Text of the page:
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Parent 'Hood: "Things My Mother Taught Me," at the Circa '21 Dinner Playhouse through November 2 PDF Print E-mail
Theatre - Reviews
Written by Thom White   
Monday, 30 September 2013 06:00

Daniel Crary and Cara Chumbley in Things My Mother Taught MeThe Circa '21 Dinner Playhouse’s Things My Mother Taught Me, which is about a young New York couple moving into a new apartment in Chicago, is one of those plays that requires patience, as the first half of the first act takes a while to get on its feet and bring in the humor. While Brad Hauskins’ Polish building superintendent Max elicited hearty laughs during Friday's performance through the actor's adept comic delivery and (eventually overused) “Uh-oh”s, not much else, early on, was all that effectively funny. Until, that is, the parents of the cohabitating Olivia and Gabe arrived, at which point it was clear that director Warner Crocker’s pacing for the rest of the show was going to be remarkable, and the comedic chaos amplified by the play's four parents fussing over their children.

 
Theorems and Relativity: "Proof," at the Playcrafters Barn Theatre through September 22 PDF Print E-mail
Theatre - Reviews
Written by Thom White   
Monday, 16 September 2013 06:00

Bryan Lopez and Stephanie Moeller in ProofBryan Lopez’s charm seems key to enjoying the Playcrafters Barn Theatre’s production of Proof. That’s not to say that he's the only reason to take in director Steve Parmley’s presentation of author David Auburn’s material, but I do want to acknowledge that it’s his character’s grace and agreeableness that draw you into the play, as he's our sympathetic and likable connection to the plot’s proceedings. During Friday's performance, the eagerness with which Lopez's Hal tried to lure Stephanie Moeller’s Katherine out of her house to hear his band of math geeks perform held such sincerity that I hoped she’d say yes solely for his sake.

 
Family Affair: "How I Learned to Drive," at the QC Theatre Workshop through September 21 PDF Print E-mail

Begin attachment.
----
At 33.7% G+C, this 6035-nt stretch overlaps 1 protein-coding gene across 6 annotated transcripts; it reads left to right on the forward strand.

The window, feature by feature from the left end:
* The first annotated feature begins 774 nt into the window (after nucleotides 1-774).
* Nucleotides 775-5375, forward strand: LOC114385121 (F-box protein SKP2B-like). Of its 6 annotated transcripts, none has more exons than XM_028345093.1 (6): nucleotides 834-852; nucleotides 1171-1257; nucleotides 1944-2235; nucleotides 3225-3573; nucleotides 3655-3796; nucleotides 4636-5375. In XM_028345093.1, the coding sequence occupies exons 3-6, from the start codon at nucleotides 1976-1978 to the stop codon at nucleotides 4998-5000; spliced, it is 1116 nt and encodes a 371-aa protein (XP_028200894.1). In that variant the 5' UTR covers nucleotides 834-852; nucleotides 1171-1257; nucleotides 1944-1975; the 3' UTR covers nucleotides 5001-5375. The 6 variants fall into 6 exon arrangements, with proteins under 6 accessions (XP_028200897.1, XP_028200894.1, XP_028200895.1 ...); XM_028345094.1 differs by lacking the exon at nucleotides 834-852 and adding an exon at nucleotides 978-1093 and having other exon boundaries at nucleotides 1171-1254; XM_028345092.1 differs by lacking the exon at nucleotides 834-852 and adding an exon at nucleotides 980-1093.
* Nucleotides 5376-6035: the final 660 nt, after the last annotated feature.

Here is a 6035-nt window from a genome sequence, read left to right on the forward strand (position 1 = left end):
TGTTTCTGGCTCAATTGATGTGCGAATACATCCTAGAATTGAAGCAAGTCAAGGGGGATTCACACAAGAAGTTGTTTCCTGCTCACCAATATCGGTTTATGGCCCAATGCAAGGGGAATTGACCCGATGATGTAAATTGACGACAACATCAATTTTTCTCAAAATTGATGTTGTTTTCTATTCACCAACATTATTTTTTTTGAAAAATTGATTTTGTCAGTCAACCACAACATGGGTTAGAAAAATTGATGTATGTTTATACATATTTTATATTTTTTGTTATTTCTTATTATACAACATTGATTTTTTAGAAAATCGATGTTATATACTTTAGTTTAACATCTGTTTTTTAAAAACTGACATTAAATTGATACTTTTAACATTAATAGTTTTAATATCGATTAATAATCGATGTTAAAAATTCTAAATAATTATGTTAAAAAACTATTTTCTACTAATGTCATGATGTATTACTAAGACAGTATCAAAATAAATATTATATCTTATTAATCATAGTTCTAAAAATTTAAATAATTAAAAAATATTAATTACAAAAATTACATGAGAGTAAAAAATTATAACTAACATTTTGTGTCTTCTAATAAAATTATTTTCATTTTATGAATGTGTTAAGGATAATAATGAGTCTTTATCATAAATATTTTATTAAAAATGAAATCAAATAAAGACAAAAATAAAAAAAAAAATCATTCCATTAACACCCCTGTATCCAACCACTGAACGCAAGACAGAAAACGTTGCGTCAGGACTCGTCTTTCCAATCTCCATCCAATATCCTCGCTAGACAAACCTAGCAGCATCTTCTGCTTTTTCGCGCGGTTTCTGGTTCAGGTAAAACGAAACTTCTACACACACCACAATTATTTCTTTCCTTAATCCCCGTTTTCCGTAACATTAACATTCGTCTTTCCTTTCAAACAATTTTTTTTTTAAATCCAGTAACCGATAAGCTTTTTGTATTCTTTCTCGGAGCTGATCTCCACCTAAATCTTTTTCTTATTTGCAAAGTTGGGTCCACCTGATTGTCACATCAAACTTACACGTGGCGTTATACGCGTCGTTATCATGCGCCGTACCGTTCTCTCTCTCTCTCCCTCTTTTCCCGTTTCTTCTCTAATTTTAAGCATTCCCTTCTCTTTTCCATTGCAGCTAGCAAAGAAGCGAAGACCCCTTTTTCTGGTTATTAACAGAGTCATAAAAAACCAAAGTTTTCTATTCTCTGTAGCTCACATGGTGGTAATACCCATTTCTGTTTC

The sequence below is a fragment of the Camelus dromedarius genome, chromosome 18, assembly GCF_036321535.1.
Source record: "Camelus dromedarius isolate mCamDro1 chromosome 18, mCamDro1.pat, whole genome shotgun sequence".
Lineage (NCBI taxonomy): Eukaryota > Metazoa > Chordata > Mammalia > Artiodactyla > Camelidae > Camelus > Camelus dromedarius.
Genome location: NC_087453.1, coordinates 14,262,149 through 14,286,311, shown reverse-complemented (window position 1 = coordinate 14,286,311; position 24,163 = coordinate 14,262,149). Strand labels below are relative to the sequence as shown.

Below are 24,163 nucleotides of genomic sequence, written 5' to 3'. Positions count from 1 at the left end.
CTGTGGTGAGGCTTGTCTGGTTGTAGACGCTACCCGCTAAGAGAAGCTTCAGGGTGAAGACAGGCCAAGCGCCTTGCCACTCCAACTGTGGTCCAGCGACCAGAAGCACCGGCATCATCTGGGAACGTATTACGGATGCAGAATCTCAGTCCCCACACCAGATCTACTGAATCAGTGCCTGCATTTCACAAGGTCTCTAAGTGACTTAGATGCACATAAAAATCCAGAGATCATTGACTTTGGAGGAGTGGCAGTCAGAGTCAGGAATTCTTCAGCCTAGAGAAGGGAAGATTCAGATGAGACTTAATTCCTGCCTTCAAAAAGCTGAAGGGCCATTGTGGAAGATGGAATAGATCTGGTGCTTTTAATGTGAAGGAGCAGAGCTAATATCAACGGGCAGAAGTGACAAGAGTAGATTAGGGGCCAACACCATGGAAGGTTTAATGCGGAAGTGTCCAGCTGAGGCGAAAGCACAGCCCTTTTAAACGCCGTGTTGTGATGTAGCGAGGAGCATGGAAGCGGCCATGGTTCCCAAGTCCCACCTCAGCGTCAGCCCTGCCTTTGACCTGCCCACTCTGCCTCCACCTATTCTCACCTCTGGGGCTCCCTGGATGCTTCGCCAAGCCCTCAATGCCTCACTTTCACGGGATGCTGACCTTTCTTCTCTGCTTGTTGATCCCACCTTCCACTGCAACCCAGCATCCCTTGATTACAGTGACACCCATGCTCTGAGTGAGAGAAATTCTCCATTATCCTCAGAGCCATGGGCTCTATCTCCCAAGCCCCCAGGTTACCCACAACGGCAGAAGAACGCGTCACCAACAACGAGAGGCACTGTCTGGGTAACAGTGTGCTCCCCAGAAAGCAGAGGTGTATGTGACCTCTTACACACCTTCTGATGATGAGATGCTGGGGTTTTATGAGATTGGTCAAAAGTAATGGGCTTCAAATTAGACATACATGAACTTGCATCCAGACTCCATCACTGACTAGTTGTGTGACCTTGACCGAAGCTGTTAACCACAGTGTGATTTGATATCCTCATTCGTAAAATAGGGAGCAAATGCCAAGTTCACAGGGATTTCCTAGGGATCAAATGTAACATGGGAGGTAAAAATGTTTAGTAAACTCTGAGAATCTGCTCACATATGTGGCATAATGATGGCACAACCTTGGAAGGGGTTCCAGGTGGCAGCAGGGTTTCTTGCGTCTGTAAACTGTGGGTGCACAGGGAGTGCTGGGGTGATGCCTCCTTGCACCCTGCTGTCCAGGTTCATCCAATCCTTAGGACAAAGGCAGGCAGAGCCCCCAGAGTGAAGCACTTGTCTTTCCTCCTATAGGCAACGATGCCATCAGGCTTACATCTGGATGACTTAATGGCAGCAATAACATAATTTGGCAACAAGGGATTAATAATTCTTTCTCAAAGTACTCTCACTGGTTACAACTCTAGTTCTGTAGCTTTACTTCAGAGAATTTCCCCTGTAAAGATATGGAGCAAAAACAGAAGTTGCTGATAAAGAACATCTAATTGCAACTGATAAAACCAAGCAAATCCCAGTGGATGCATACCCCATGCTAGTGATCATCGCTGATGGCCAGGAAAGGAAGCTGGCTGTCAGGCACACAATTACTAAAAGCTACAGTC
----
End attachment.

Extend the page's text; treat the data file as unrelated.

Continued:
Theatre - Reviews
Written by Thom White   
Monday, 09 September 2013 06:00

Angela Rathman, Mike Schulz, Jessica Denney, Chris Page, and Karen Jorgenson in How I Learned to DriveThere’s a beautiful humanity in the QC Theatre Workshop’s production of How I Learned to Drive, which presents playwright Paula Vogel’s pedophilic tale with realistic characters rather than caricatures clearly defined as “good” and “evil.”

 
Oldies and Goodies: "Let's Face the Music: A New Musical Revue," at the District Theatre through September 15 PDF Print E-mail
Theatre - Reviews
Written by Thom White   
Monday, 09 September 2013 06:00

Wendy Czekalski, Sheri Olson, Bryan Tank, and Erin Lounsberry in Let's Face the Music: A New Musical RevueLet’s Face the Music: A New Musical Revue is a production of songs by Irving Berlin, Cole Porter, and George and Ira Gershwin, conceived and directed by Lora Adams, and performed by four of the best singers (and one of the best dancers) in the area-theatre community. While the tempo and energy of the numbers change, the District Theatre’s presentation maintains a mellow mood throughout the hour-long show, with the only glaring fault in Saturday's performance being that the piece wasn't also presented in a 1940s nightclub, so that the audience could complete the experience by stepping into the period presented on stage.

 
Depression? What Depression?: "Southern Crossroads," at the Circa '21 Dinner Playhouse through September 21 PDF Print E-mail
Theatre - Reviews
Written by Thom White   
Monday, 19 August 2013 06:01

 Brad Hauskins, Tom Walljasper, Rachelle Walljasper, Lora Adams, Andrew Crowe, and Jody Alan Lee in Southern CrossroadsWith its charm, high spirits, optimism, and infectiously fun tunes selected and arranged by Steve Przybylski, there’s a wonderful specialness to playwright Warner Crocker’s Southern Crossroads. And in the Circa '21 Dinner Playhouse's current production of the show, what's particularly special about what is already a good musical has a lot to do with director Curt Wollan’s cast members, who have an apparent love for the material and exude a palpable enjoyment in their performance of it. This piece transcends traditional musical theatre in a way that’s all too rare, pulling in its audience through a spell of song and hope.

 
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